Most parents are controlling to some extent. This is how they raise their children to be their best, instill values and contribute to society when they grow up. However, there is a difference between being strict and controlling.
Read: 6 Signs Of Controlling Parenting And The Effects It Has On The Child
Here are 8 signs that will help you identify if your parents are too controlling.
1. They criticize you excessively
Most parents criticize their kids at times. This allows us to learn and improve ourselves. However controlling parents can be extremely critical and react negatively to everything their kids do. Author and entrepreneur Holly Chavez explains “Parents can make the mistake of believing that they do this to make sure their children avoid making costly mistakes.” Sadly, it only leads to low self esteem, distorted sense of self worth, shattered self confidence and a cruel inner critic.
2. They have unrealistic expectations
Controlling parents tend to be perfectionists and want their children to achieve unattainable standards and have irrational expectations. This is highly unhealthy for the parent-child relationship. But worst of all, if the child fails to accomplish the unrealistic goals, they are severely punished. Most toxic parents ask their children to get something done, without teaching or showing them how to actually do it. And when the children are unable to complete the task, the parents react harshly. Darius Cikanavicius, author and certified mental health coach, says “Oftentimes the child is set up for failure and they will experience negative consequences regardless of what they do and how they do it.”
3. They know what’s best for you
They tell what you should eat, what you should wear, what career is best for you, who you should date and what not. They always have an opinion regarding everything you do and claim that they are only looking out for your own interests. The fact is, controlling parents will never approve of your decisions unless it matches with theirs. As a result of this, children with manipulative parents become dependent, always seek external validation and approval and lack decision making skills. “They refuse to consider alternative courses of action and do not give you the freedom to make decisions,” writes Michelle Liew, B.A.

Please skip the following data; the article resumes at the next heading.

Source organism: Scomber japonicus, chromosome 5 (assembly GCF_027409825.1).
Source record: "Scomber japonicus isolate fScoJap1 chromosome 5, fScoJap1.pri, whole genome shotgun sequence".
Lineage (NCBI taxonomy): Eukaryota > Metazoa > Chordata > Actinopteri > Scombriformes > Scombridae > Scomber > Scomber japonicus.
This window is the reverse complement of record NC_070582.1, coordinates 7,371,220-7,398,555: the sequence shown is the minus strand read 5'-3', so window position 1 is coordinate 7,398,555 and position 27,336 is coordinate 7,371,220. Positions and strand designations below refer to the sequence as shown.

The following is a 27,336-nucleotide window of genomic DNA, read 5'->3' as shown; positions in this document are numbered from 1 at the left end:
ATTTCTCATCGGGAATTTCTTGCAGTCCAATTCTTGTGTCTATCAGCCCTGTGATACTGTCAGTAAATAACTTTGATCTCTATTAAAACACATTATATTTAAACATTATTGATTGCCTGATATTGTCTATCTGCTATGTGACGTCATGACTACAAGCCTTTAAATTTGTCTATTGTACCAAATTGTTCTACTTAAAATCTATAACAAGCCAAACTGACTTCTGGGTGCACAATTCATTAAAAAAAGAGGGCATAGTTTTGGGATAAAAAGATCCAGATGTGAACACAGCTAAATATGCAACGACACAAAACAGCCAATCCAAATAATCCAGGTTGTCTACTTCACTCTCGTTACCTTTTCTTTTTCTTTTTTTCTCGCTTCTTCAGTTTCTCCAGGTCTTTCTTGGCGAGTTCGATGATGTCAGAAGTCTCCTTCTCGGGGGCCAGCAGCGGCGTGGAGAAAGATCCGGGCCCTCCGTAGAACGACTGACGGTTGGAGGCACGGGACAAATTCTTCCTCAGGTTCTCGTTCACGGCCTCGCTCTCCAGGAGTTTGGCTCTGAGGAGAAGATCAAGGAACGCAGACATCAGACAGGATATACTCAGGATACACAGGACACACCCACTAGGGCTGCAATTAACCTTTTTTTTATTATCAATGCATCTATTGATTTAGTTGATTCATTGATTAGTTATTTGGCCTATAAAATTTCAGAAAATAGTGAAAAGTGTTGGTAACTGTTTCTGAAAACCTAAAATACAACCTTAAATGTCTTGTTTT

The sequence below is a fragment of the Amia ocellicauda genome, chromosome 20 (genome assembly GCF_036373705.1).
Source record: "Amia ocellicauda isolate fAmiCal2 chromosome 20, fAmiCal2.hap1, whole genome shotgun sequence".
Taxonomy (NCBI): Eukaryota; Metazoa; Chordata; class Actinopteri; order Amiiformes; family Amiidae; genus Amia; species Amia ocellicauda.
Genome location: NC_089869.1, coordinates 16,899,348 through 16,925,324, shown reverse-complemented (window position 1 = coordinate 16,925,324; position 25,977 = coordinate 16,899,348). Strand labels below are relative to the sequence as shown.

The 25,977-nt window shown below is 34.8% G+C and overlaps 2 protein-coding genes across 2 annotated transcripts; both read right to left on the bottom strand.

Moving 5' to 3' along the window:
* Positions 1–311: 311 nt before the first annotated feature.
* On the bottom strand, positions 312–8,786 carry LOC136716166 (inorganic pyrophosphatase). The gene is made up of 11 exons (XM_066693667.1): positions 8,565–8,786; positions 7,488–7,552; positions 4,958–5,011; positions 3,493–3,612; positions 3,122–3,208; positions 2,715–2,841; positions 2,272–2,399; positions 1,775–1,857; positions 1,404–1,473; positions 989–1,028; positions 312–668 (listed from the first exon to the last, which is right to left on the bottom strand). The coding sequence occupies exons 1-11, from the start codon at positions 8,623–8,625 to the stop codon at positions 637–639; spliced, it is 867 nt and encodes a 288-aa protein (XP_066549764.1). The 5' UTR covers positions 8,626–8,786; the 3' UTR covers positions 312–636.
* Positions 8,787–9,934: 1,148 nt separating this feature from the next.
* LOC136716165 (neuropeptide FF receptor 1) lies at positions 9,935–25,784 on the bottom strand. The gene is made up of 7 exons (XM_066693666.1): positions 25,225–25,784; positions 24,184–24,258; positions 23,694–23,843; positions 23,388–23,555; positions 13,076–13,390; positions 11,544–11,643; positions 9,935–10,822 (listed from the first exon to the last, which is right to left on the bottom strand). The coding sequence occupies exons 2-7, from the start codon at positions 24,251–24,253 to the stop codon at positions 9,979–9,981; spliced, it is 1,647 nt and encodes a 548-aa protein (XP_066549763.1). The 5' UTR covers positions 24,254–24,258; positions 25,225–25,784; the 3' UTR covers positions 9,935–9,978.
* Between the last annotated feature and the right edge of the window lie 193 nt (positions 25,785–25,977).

Read The Lifelong Effects of Childhood Neglect By Parents
4. They set unreasonable rules
Controlling parents don’t feel the need to negotiate or explain the rules and regulations they set for their children. Most of these rules are impractical and unilateral and usually don’t have any logical explanations. “Controlling parents set strict rules that apply only to the child, or only to certain people. Instead of appealing to the child’s self-interest, it’s an appeal to the power disparity between the parent and the child,” says Darius.
5. They publicly humiliate you
Toxic parents don’t think of their children as independent individuals. Instead, they consider their kids as an extension of themselves, says author and art director Catherine Winter. And perhaps this is why they fail to realize that you deserve respect and courtesy like everyone else. They often disrespect and berate their children in public to gain sympathy from others and strengthen their own distorted views. They may even do this to boost their ego and amuse themselves.
Catherine explains “It’s one thing if your parent tells you that they don’t like the décor in your home, your choice of career, your hair color, or your wardrobe. But it’s another thing entirely if they mock or belittle you in front of other people.”
6. They lack empathy and kindness
Although controlling parents offer basic necessities like food, shelter & clothing to their kids, they greatly lack love, care, affection and kindness. Most toxic parents fail to show empathy to their children probably due to their own insecurities or they fear they might not be able to dominate you.
Darius Cikanavicius explains “Most parents are usually able to meet the child’s physical, basic needs, yet they are either emotionally unavailable, severely lacking, overbearing, or selfish. This feedback that the child receives in a form of punishments and controlling treatment is damaging to their sense of self-worth and identity.”